A TALE OF TWO GROUPS

One rev­els in foot­ball glory, an­other re­mem­bers an or­deal

New Straits Times - - Opinion - The writer is Kedah NST bureau chief

IT was yet an­other glo­ri­ous day for Keda­hans as they gath­ered at the Sul­tan Ab­dul Halim Air­port on Sun­day to greet their Red Ea­gle he­roes. It was an elec­tri­fy­ing mo­ment for the crowd when the play­ers stepped out from the ar­rival hall with the FA Cup. The last time time Kedah lifted the cup was nine years ago.

The night be­fore, Kedah foot­ball fans “painted” half of Shah Alam Sta­dium in Se­lan­gor in red, green and yel­low.

The Raja Muda of Kedah, Tan Sri Tunku Salle­hud­din Sul­tan Badlishah, Tunku Lak­samana Kedah Tan Sri Tunku Ab­dul Hamid Thani Sul­tan Badlishah and Tunku Pan­glima Be­sar Kedah Tunku Pu­teri Intan Sha­fi­naz joined the crowd at the 80,000-ca­pac­ity sta­dium.

The royal fam­ily, ac­com­pa­nied by Men­teri Be­sar Datuk Seri Ah­mad Bashah Md Ha­ni­pah were in ju­bi­lant mood as they con­grat­u­lated the squad who walked up to the stage to re­ceive the pres­ti­gious cup.

Roy­alty and foot­ball are the two strong­est forces that unite the state’s mul­tira­cial so­ci­ety where the Malays form the ma­jor­ity and live in har­mony with the Chi­nese, In­dian and Si­amese eth­nic mi­nori­ties.

Keda­hans from all walks of life cel­e­brated the Red Ea­gle’s suc­cess in bring­ing home the third cup six months af­ter clinch­ing the Malaysia Cup and the Char­ity Shield.

It was a dif­fer­ent story, how­ever, for a group of some 300 Ro­hingya refugees as they gath­ered in Pokok Sena on Sun­day for the sec­ond an­niver­sary of the Wang Kelian Memo­rial.

The mood was som­bre as the Ro­hingya com­mu­nity in Kedah and Pe­nang re­cited prayers for the 153 vic­tims of the Wang Kelian hu­man traf­fick­ing camps in Perlis two years ago.

Faisal Is­lam Mo­ham­mad Kas­sim, one of the vic­tims held at the camp for ransom, said the emo­tional scars that he car­ried were far more painful than the phys­i­cal scars on his body.

He shared his story of how the vic­tims were tor­tured, made to stand all day and bru­tally beaten for merely ask­ing for food while the women were used as sex toys by the syndicate mem­bers.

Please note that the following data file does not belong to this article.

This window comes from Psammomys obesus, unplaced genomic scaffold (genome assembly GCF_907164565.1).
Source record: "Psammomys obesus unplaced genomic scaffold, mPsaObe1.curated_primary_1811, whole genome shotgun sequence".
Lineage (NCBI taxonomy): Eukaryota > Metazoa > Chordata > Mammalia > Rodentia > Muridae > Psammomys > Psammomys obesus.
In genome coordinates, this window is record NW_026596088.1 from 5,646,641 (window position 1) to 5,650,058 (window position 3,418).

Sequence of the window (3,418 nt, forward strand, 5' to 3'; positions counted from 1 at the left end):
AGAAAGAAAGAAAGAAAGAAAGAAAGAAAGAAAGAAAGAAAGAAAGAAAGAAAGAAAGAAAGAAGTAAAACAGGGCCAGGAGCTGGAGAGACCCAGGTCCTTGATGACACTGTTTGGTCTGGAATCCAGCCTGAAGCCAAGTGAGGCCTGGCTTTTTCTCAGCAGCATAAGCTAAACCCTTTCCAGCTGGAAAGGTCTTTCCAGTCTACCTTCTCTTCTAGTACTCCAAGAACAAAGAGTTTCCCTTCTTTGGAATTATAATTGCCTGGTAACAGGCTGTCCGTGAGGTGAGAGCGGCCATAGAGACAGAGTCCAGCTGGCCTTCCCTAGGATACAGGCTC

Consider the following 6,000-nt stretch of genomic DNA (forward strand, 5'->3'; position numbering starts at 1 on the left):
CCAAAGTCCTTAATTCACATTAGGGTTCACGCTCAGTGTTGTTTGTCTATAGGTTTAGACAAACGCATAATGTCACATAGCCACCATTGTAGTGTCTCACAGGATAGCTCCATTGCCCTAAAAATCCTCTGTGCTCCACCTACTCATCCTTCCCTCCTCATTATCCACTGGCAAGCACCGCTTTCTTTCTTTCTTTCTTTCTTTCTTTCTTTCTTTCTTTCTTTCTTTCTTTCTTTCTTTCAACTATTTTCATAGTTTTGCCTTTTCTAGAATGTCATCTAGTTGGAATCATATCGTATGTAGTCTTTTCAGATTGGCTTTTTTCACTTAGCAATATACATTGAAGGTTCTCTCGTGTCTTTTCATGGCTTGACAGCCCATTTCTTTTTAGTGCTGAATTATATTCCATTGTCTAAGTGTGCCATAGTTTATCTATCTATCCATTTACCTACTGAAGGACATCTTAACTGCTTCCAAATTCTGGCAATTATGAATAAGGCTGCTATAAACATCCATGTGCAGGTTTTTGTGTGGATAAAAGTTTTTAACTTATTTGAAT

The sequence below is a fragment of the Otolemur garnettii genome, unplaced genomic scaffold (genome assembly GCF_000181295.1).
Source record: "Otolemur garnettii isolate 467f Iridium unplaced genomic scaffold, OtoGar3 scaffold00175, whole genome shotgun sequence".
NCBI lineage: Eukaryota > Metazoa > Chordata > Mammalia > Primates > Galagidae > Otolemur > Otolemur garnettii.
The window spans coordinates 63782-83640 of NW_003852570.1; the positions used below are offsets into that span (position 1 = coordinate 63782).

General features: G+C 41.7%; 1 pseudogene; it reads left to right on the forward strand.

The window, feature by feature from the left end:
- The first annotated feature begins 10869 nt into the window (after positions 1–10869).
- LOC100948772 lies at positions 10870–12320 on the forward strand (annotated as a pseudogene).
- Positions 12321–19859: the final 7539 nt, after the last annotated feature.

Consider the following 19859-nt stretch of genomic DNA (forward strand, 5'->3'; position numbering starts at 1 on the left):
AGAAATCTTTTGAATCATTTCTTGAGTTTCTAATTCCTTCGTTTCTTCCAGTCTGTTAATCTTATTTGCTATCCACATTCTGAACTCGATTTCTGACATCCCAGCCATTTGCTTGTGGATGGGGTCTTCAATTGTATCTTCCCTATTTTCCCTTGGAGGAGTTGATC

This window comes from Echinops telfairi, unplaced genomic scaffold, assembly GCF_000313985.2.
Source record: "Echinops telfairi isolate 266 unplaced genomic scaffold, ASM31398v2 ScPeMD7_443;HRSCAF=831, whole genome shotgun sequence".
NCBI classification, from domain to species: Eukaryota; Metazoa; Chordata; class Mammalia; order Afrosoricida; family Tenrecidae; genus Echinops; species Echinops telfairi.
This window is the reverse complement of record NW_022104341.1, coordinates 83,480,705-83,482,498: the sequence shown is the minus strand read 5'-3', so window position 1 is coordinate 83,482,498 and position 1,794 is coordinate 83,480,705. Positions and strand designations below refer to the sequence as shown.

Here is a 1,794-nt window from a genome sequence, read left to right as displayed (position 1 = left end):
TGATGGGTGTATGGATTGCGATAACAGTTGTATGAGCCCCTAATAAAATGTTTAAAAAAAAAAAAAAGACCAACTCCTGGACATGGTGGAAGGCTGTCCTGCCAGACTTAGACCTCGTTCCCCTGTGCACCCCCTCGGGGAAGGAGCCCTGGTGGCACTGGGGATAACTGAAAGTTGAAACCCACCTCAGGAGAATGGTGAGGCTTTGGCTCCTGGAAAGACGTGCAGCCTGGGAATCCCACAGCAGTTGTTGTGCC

Faisal wit­nessed the vic­tims, in­clud­ing moth­ers and chil­dren, die due to mal­nu­tri­tion and their bod­ies were sim­ply dis­carded in holes at the makeshift camps.

If the de­tainees’ fam­i­lies failed to raise enough money to se­cure their re­lease, their lives had no value to the cap­tors. They were ei­ther beaten to death or left to die due to mal­nu­tri­tion.

The syn­di­cates had promised the vic­tims a se­cure pas­sage to Malaysia, In­done­sia and Thai­land at RM6,000 per head.

The vic­tims, who were des­per­ate to flee the atroc­i­ties and per­se­cu­tion in their own land in Myan­mar, trusted the syn­di­cates with their lives, only to end up in camps built in the mid­dle of the jun­gle be­tween the Malaysi­aThai­land bor­der for ransom.

While the ceme­tery in Kam­pung Kepala Ben­dang, Pokok Sena will re­main as a grue­some re­minder of the hu­man traf­fick­ing syn­di­cates, the Ro­hingya are still liv­ing as “refugees” in their home­land in Rakhine state.

The Myan­mar gov­ern­ment has cat­e­gor­i­cally de­nied al­le­ga­tions that its army is sup­port­ing eth­nic cleans­ing of the Rakhine com­mu­nity, which left hun­dreds of thou­sands of Ro­hingyas flee­ing the coun­try in the past 10 years.

Myan­mar has claimed that they are il­le­gal im­mi­grants from neigh­bour­ing Bangladesh.

Mohd Noor Abu Bakar, who fled the coun­try in 1984 fol­low­ing a crack­down by the au­thor­i­ties, chal­lenged the Myan­mar gov­ern­ment to ex­plain the pres­ence of Ro­hingyas who worked in the civil ser­vice for over three decades.

The chair­man of the Kedah chap­ter of the Myan­mar Ro­hingya Eth­nic Hu­man Rights Or­gan­i­sa­tion claimed that the Myan­mar gov­ern­ment was work­ing to flush the Ro­hingyas out of the coun­try.

He is grate­ful to Malaysia, the Kedah gov­ern­ment and the peo­ple for giv­ing them refuge. Mohd Noor, 50, har­bours hope that one day, he will be able to re­turn to Myan­mar so that he can die and be laid to rest in his home­land, and he is not the only one.

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